Nick Drake’s London

Adam writes…

Out-and-about on one of my wanders recently, I finally happened upon the spot where singer-songwriter Nick Drake was photographed for his Pink Moon album sleeve back in 1971.

I say “finally” – I’d been keeping an eye out for the location for years and hadn’t been able to identify it with any accuracy. Last week, however, taking a slightly different route to my usual when approaching the Vale of Health on Hampstead Heath, I finally spotted the pathway at the northwestern corner of the Hampstead Number 1 Pond. Here’s the map…

Here’s my pic…

… and here’s Keith Morris’s original from the Pink Moon sleeve 1971…

It’s always good to walk a different way – you see new things. Which brings me to the music of Nick Drake

I have been listening to Nick Drake for more than 30 years now – and I am constantly surprised at how many people are still unfamiliar with his work.

Despite one of his songs featuring on a TV ad, and despite the monthly music mags putting him on their covers, he seems fame-resistant 44 years on from his death at the age of 26.

His records sold poorly during his all-too-brief lifetime, but since his premature death – the coroner’s verdict was suicide by overdose – he has become something of a cult figure.

Why Isn’t He A Big Star?

Is it the voice? Is it too haunting? Are the songs just too melancholy? Is it the fact that we can’t quite pigeonhole him into one genre? He’s not quite singer-songwriter material in the James Taylor model, but he is partly that. He’s not an out-and-out folkie, but folk is certainly one of the rising signs of his music. He can even be a touch middle-of-the-road. There’s blues in there, too.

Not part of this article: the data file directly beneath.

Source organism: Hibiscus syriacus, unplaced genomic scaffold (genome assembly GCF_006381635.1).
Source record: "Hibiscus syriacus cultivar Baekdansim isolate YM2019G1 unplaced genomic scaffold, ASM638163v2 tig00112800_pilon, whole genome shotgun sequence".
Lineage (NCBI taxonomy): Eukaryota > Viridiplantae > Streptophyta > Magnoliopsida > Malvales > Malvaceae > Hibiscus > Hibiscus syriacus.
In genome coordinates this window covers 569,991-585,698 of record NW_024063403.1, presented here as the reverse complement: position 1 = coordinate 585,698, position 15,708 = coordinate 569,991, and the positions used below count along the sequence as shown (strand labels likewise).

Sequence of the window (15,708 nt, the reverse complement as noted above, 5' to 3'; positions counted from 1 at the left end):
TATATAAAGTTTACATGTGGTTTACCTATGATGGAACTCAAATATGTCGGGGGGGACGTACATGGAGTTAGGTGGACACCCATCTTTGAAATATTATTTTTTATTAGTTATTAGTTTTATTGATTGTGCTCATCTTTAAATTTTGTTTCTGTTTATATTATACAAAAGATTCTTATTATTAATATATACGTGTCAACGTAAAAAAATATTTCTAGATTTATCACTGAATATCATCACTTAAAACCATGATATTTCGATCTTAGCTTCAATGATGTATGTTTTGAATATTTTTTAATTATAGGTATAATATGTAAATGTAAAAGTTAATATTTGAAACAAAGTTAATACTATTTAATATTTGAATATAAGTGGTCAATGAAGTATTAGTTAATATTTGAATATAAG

Is it the fact that no footage exists of him performing? In our YouTube age, do some have trouble ingesting music if they can’t “see” it?

For me, this last merely adds to his enigmatic appeal.

The Unbearable Weight of Youth

I listened to Nick Drake yesterday – he came up on shuffle on my fast-fading old iPod.

As I stated, I’ve been listening to his music for nearly 30 years and I thought his work was as familiar to me as the back of my hand.

Yesterday I heard something new

I first heard Five Leaves Left (his first album) in 1987 in my pal Jamie’s room in halls of residence at college. Jamie had a cassette and the music is indelibly associated for me with that time. College time.

And back then Nick Drake sounded so old to me. So experienced and world weary.

When he cropped up on shuffle on the iPod yesterday it suddenly struck me: the freshness, the clarity in his singing can only be the work of a young man. Little more than a boy.

Thirty years on from that low-lit, smoky college room, he seemed so young, so innocent and exposed. Where I once heard his songs as written with the weight of the world upon them, I suddenly saw them carrying a much heavier burden: the sometimes unbearable weight of youth.

Nick Drake’s London
Drake was born in Rangoon and raised in Warwickshire. He was schooled at Marlborough and Fitzwilliam College, Cambridge. He moved to London in the late 60’s.

Click the map below to find a few locations associated with his life and career in London…

A Short Introduction To The Music of Nick Drake…
A playlist featuring my very favourite of his songs taken from his three studio albums.

Bonus Tracks
Nick Drake’s sister Gabriella has written a wonderful account of her brother’s life. Here she is interviewed in The Guardian in 2014

The Nick Drake page at BBC Music features revealing interviews with his producer Joe Boyd, as well as playlists. 


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